7.28-WHERE IS YESTERDAY (United States of America)

United States of America


          (Agnus dei
          Qui tollis peccata mundi
          Miserere eis.

          Agunus dei
          Qui tollis peccata mundi
          Donna eis requiem.)

Do you remember what you said and did
a thousand years ago?
Where is yesterday?

Do you remember what you said and did
a thousand weeks ago?
Where is yesterday?

     Yesterday in crannies or in nooks you will not find;
     Yesterday in chronicles or books you will not find;
     All you see of yesterday is shadows in your mind;
     Shadows on the pavement but no bodies do you find.

Do you believe that snows of Winters long ago return again?
Where is yesterday?
A voice you knew a thousand years ago you can't remember when?
Where is yesterday?

     Here is only waiting for a day that went before.
     Here is only waiting for an answer at the door.
     Here is only living without knowing why for sure.
     Here is something gone you cannot find it anymore.


Dorothy Moscowitz is an occasional harmonist in Where is Yesterday; the lead singer is probably Gordon Marron. At any rate, it was not a Joseph Byrd song. Wikipedia quotes Moscowitz as saying that Where is Yesterday was her favorite cut on the album, and further that she believed this was the direction she thought that a second album would have taken. [The quote was included in the 2003 reissue of The United States of America.] Moscowitz’ statement is odd, particularly because Byrd seemed to have little hand in it. Maybe she liked it so much because she didn’t want to praise a song that she had sung herself.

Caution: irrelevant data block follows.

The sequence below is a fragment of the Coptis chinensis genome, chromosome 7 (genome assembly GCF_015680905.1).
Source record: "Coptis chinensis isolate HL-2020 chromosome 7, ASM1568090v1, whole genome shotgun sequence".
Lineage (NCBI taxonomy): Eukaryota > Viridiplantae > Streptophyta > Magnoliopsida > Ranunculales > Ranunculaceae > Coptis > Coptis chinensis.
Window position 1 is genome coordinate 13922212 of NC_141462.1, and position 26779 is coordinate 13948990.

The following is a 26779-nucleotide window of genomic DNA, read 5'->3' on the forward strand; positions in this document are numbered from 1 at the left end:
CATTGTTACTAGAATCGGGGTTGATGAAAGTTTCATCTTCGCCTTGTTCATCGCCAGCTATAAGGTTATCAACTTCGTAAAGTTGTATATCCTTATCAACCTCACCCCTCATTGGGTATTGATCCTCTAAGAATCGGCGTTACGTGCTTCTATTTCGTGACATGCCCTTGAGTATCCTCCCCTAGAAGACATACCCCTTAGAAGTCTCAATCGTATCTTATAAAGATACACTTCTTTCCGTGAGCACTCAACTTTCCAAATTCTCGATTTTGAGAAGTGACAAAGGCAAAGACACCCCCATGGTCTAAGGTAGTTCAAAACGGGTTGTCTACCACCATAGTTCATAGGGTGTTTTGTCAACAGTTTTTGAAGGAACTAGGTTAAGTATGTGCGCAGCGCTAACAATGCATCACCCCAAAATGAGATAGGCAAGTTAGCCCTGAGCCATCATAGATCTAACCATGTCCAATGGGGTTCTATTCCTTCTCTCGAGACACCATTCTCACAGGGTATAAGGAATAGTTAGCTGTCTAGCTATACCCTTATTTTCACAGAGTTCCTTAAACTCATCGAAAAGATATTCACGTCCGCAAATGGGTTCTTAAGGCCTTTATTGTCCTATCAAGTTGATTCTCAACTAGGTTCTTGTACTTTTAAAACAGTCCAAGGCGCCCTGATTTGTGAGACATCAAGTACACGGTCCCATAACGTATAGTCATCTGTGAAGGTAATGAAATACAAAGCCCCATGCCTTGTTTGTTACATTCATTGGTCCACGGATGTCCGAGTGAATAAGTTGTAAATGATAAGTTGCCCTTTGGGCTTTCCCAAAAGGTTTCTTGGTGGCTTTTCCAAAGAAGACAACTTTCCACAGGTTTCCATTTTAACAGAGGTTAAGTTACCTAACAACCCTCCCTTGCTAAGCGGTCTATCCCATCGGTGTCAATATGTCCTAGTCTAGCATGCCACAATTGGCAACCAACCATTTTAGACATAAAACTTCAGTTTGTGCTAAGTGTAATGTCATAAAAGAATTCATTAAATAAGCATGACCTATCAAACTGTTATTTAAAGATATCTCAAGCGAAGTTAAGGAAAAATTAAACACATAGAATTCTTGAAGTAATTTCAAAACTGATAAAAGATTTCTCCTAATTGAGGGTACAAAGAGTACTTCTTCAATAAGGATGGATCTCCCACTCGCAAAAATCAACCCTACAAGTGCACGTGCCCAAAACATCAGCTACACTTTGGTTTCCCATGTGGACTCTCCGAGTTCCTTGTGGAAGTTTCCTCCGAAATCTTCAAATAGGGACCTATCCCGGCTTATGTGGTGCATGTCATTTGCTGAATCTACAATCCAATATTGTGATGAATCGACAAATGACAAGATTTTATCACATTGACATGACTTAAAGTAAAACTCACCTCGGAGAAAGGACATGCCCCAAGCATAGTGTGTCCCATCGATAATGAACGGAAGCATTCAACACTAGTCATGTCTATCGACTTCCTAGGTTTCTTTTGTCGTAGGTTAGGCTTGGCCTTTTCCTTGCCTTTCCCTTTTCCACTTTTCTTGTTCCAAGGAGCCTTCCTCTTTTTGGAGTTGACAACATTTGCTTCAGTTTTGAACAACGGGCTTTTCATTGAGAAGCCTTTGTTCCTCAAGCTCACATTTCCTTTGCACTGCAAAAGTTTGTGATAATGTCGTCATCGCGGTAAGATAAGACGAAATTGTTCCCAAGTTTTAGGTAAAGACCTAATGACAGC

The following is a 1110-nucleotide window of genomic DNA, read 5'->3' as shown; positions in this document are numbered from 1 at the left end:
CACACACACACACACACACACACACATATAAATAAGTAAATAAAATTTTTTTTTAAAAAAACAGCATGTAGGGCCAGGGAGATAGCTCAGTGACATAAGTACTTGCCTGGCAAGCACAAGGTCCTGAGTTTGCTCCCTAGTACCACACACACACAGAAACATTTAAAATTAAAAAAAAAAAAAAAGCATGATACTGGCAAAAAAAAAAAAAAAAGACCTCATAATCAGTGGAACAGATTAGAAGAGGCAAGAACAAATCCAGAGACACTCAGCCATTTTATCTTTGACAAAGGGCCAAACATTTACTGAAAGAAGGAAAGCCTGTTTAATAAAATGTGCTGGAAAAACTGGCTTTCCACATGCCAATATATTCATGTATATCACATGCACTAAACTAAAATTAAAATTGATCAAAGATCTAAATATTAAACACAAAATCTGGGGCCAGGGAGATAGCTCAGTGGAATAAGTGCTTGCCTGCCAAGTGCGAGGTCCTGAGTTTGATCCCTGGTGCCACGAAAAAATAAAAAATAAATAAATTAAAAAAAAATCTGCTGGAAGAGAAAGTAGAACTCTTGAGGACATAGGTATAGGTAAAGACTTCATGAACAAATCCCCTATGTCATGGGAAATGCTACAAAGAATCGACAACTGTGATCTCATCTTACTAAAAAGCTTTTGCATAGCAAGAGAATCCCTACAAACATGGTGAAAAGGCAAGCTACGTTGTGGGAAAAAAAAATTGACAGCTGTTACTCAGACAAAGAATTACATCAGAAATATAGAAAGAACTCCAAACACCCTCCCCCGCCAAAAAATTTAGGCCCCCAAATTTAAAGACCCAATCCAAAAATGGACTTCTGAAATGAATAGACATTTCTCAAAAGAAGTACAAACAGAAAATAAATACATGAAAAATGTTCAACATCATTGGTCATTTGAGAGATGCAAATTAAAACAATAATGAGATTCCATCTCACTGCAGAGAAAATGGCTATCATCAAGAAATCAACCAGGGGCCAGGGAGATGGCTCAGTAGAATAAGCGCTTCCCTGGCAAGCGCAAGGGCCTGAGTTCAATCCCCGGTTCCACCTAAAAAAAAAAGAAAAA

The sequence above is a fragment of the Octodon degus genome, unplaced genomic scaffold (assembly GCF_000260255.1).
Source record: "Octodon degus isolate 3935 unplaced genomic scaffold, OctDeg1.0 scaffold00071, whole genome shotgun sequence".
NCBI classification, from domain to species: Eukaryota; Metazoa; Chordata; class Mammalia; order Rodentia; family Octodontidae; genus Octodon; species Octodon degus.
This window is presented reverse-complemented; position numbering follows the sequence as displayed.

Where is Yesterday picks up on a dropped thread in psychedelic music—the Gregorian chant and madrigals of similar antiquity. The music of the distant European past had for the most part been left behind in the Summer of 1967 in the craze for the new, the never attempted. (The Rolling Stones stepped into the Elizabethan period for Gomper and In Another Land on Satanic Majesties’ Request. That’s about it.) And here was a band representing the United States of America evoking the Catholic Church! The Lamb of God is recited in Latin to introduce the song. And it’s not ironic. The song means to evoke sober meditation. The string sounds accompanying the song make slow eerie glissandos.

Whatever wisdom is held by the lyrics however seems bogus, a simple shell game of cleverly mixing up space and time. Still, the Gregorian mode chosen for the introduction, and the madrigal following, evokes an extreme yesterday with nostalgia, a lost "here". “Now” would seem the better choice for the argument, but it hinges on the question “Where is yesterday?” The answer is that yesterday is not here. Could this be a protest that the furious searching for novelty that characterized the psychedelic period had only created nostalgia for more continuity with the past?